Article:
Success Stories

Jennifer Nordell

Norrtälje, Sweden

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100k Treehouse points & counting: Jennifer coding story

A few months ago, Treehouse student and moderator, Jennifer Nordell, caught our eye in the Treehouse Community. Not only had she worked her way through a phenomenal number of courses, she was also an incredibly active and valuable member of the Community, answering hundreds of student questions in a diverse range of topics. Although she’d been a student for less than a year, Jennifer had already racked up thousands of points on her Treehouse profile (she’s reached over 100k now). We were so impressed by Jennifer’s progress that we asked to virtually meet her to hear more about her story and her incredible drive to learn.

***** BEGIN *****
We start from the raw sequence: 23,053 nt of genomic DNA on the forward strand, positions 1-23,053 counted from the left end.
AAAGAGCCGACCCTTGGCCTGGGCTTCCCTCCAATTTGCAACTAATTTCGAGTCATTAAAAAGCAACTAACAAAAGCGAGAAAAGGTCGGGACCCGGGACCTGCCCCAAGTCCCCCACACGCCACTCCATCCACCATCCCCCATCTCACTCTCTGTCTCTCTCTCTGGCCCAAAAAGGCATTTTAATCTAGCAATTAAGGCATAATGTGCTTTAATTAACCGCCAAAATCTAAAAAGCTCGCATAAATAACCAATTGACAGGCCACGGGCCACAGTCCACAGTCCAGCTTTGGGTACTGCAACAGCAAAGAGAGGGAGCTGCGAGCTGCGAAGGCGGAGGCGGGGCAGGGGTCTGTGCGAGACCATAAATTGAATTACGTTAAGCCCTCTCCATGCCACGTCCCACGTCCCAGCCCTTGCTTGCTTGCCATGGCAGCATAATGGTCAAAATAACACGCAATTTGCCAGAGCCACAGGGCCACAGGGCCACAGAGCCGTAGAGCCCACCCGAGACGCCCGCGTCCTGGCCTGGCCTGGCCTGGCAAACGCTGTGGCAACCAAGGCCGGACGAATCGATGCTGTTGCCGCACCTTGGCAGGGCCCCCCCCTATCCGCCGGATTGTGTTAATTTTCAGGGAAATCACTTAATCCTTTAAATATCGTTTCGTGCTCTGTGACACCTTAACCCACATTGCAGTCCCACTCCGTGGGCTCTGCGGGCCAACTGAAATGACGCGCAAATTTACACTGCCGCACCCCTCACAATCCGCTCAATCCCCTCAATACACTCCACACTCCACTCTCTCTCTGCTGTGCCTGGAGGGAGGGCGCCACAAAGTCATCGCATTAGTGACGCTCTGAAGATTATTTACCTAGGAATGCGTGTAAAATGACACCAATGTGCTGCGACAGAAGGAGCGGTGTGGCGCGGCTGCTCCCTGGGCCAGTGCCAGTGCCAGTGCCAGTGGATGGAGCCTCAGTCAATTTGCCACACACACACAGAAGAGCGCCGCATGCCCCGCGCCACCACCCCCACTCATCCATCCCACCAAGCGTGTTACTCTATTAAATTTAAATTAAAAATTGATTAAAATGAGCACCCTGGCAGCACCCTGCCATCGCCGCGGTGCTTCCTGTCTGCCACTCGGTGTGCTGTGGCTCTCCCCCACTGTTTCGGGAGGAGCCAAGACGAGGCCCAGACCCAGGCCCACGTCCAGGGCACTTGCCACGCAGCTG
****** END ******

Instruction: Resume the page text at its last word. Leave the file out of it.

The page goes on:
After spending time with Jennifer, it came to light that she isn’t just an impressive student, she’s also an inspirational individual with a unique backstory that ties to her coding. In recent years, Jennifer has lived with a disability that restricts her from being able to work a regular 9-5 job. As a result, Jennifer searched for other outlets for her time. Coding is something that comes naturally to Jennifer and is something she enjoys, so using her free time to expand her coding skills and helping others progress became a valuable focus.

We asked Jennifer if we could share her experience becoming a developer with the community.

What first encouraged you to learn to code?

When I was about 10 years old, my father won a Commodore Vic 20 in a raffle. At the time, the idea of a computer in every household was ridiculous. My mother considered touch typing to be the most valuable skill a woman could have, so she encouraged me to type the instruction manual to that Vic 20 over and over. It was one of the conditions of me being allowed to have it out and hooked up to the television. At the back of that manual were several chapters on the BASIC programming language, and those were my favorites.